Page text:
Menopause in the Time of Covid-19 Pandemic

I remember telling a friend as she reached her milestone that it was not all downhill from here but midlife is a vantage point. In hindsight, I now realized I hadn’t factored in a number of things such as dealing with empty nest, caring for elderly parents, the added stress brought by the pandemic, among other things.

Recent studies reveal that the pandemic has exacerbated menopausal symptoms, with pandemic associated depression and anxiety in the mix. But what is rather concerning, for me, is that menopause remains a taboo subject. I know this from my own experience.

What to expect and how to deal with disconcerting changes that come with menopause is not often talked about or done so as a joke. Nonetheless, there’s a general consensus among experts that everyone (spouses and children included) need to be on board with, and know how to support a woman going through menopause.

I was so happy when Kathy Garland started the blog Navigating the Change: A Guide for the Menopausal Journey. Because menopause is a natural process, and we need to destigmatize it. Navigating the change with other women; sharing experiences, learning from experts and supporting each other has made all the difference already, for me.

My happiness with this endeavour even saw me pitch a poem, which is part of a work-in-progress, about some of the things I’ve felt acutely during this pandemic. And Kathy graciously accepted that poem.

Before I end, I should mention that I still believe midlife has its benefits. Some of them, for me, are increased creativity and improved confidence to finally write what I want. So, ageing is not all gloom and doom. But the attitude towards menopause needs to change.

Are you or someone close to you going through menopause? How you are dealing with it? Please do share!

p.s. Also linking to Poets and Storytellers United.

Khaya Ronkainen
Khaya Ronkainen is a writer, poet and creative professional. Her blog focuses on all things poetry and creative nonfiction.


  1. Menopause was long ago for me and not particularly troublesome. I was very happy to be done with the nuisance of having periods. A genetic thing, probably – my Mum said it was the same for her. But I realise some people don’t have it so easy. I think sharing one’s problems with others, and forming groups for the purpose, is a very effective way of helping oneself and each other. (I currently run a group for women writers who have been through major trauma in their lives.)

  2. I feel more normal now post menopause, after gladly shedding PMT forever. I also felt somewhat happier to know that menopause is just low hormone levels and men can get hot flushes too with a reduced level of testosterone, which can be caused by being on long-term opioid medication for pain relief. The brain reacts exactly the same in men and women when hormone levels reduce, by causing the dreaded hot flushes.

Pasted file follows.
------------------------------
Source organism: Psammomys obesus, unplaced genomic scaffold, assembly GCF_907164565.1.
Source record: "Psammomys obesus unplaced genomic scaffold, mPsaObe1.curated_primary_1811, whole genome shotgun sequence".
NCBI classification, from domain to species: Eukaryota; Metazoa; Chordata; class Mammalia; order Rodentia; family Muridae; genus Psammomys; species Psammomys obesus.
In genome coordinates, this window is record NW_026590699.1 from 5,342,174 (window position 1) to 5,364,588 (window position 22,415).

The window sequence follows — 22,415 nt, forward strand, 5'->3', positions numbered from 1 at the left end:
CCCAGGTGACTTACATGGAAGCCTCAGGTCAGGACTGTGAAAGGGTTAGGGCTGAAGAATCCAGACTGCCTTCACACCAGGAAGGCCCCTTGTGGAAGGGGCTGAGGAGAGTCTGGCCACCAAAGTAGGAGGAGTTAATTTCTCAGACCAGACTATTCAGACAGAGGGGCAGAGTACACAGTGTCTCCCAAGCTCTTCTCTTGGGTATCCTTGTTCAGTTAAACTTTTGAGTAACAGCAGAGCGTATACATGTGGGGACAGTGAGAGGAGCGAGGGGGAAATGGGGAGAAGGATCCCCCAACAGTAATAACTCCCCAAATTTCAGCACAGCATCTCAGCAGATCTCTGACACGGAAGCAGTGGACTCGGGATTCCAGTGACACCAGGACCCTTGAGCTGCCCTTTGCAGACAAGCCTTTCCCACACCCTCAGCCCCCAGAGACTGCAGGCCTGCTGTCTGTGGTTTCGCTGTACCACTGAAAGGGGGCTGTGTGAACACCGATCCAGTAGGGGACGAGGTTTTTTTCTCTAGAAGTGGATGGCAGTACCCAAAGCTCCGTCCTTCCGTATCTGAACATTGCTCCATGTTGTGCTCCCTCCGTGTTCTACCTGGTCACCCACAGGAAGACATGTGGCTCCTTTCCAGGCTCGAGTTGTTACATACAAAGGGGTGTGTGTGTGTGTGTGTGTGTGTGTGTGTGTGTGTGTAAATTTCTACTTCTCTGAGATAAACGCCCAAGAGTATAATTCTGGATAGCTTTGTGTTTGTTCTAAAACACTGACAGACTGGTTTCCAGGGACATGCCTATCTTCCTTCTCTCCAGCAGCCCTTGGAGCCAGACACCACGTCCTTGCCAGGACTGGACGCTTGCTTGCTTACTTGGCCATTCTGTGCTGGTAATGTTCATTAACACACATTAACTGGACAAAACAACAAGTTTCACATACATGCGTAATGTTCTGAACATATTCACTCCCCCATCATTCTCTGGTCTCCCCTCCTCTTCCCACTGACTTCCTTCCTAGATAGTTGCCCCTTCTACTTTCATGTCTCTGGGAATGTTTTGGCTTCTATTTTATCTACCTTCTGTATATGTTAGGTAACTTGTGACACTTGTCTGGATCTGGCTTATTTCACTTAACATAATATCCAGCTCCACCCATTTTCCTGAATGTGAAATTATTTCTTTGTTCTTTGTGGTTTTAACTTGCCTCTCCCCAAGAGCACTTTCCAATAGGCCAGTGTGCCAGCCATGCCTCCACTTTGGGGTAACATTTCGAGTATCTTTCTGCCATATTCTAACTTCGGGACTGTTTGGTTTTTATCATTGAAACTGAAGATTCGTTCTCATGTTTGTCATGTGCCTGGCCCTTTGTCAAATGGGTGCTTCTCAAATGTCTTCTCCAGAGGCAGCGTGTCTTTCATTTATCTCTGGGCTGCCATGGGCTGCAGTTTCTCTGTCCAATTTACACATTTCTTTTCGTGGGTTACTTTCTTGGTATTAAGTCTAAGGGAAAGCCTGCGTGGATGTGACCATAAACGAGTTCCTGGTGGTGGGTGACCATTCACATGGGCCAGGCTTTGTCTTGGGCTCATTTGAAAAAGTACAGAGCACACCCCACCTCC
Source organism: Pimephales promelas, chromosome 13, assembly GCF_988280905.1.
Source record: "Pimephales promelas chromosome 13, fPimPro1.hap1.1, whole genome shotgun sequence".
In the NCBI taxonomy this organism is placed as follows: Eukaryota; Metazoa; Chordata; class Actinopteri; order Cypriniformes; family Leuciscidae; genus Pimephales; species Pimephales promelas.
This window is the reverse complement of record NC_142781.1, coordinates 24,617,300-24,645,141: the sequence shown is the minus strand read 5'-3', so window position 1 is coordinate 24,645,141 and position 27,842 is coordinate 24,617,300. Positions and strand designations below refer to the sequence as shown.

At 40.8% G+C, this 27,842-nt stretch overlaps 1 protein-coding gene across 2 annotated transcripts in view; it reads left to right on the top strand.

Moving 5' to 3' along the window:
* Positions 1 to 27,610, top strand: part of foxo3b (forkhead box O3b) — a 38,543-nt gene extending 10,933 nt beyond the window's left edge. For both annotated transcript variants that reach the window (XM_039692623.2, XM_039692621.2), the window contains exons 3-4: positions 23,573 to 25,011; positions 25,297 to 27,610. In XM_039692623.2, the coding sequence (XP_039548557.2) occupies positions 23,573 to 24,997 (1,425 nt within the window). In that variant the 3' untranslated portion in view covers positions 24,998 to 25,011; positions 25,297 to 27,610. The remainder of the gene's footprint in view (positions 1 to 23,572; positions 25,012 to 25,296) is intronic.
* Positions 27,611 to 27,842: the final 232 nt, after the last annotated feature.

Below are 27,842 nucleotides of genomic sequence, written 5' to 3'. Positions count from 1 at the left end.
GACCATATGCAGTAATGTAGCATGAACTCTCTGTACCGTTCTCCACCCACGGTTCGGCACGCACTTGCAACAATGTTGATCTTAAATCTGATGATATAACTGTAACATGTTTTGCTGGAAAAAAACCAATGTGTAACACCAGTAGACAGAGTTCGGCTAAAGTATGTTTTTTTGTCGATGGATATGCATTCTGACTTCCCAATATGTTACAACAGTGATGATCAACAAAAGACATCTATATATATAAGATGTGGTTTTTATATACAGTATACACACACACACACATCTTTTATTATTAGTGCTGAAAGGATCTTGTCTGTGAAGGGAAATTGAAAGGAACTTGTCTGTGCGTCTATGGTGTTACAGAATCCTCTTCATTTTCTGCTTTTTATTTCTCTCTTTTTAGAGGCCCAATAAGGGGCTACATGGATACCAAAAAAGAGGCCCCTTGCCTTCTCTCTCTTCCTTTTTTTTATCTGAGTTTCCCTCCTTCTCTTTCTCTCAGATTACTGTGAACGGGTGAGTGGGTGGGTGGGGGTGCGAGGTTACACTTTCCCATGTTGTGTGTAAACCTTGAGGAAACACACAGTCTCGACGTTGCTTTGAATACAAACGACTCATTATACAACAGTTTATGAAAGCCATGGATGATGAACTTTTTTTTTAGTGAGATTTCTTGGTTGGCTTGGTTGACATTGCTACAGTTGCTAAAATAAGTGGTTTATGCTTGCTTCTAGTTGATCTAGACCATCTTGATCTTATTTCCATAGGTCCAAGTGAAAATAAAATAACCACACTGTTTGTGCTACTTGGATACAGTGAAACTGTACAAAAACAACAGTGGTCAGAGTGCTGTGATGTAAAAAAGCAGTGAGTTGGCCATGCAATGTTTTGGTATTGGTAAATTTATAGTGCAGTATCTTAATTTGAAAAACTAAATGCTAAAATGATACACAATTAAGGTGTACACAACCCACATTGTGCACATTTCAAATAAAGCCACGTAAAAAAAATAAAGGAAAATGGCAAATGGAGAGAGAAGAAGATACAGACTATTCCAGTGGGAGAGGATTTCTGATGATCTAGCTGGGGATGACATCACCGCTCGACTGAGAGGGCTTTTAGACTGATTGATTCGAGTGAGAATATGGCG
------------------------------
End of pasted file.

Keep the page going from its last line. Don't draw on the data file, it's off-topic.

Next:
3. The weight gain…and I don’t care what science says but my metabolism is slower now!!

  4. Sounds like I should check out that blog. I’ve been a bit moody. I know that world events and personal loss could 100% be behind it, but I suspect there might be some hormonal issues going on too. LOL, my mom NEVER likes to talk about things like this.

  5. It’s long ago for me, but I don’t remember much trauma with it. I think it is quite different with today’s women who have been on the birth control pill. It seems to be freely discussed in today’s circles.

  6. I just hit menopause a few months ago. And you are so right, in saying that it’s still taboo; and even worse, is that some people see it as some sort of disease. Very strange if you ask me. I shall check out your friend’s blog.

    Also, I recently read The New Hot: Cruising Through Menopause with Attitude and Style, by Meg Mathews. I think you might enjoy it.

  7. I’ve been going through it for a decade and suspect that hot flashes will be part of my days and nights for the rest of my life. There is so much to this life change and I suspect that each of us experiences it uniquely to some extent. A forum is a wonderful idea as well as destigmatizing it. I’m heading over to read your poem, Khaya. And I love middle age!

  8. Thanks for sharing Khaya! I hope some of your blogging buddies will also consider writing for the site. I can’t reply to people here, but for example, Magaly could write a review of that book, if she’d want to.

  9. Oh yes, as LA says, there is the weight gain! I stopped smoking and hit menopause at the same time, so have been fatter ever since. (Metabolism? Hey, EVERYTHING gets slower as we age.)

  10. I was 71 in February of this year. And long before this i underwent in 1976 a hysterectomy my uterus was removed. Luckily i had already given birth to a daughter in 1971 and a son in 1973.
    Then my husband ups and deserted me in 1978 ( not a happy situation at all)
    Then in 2000 another surgery this time my ovaries were removed.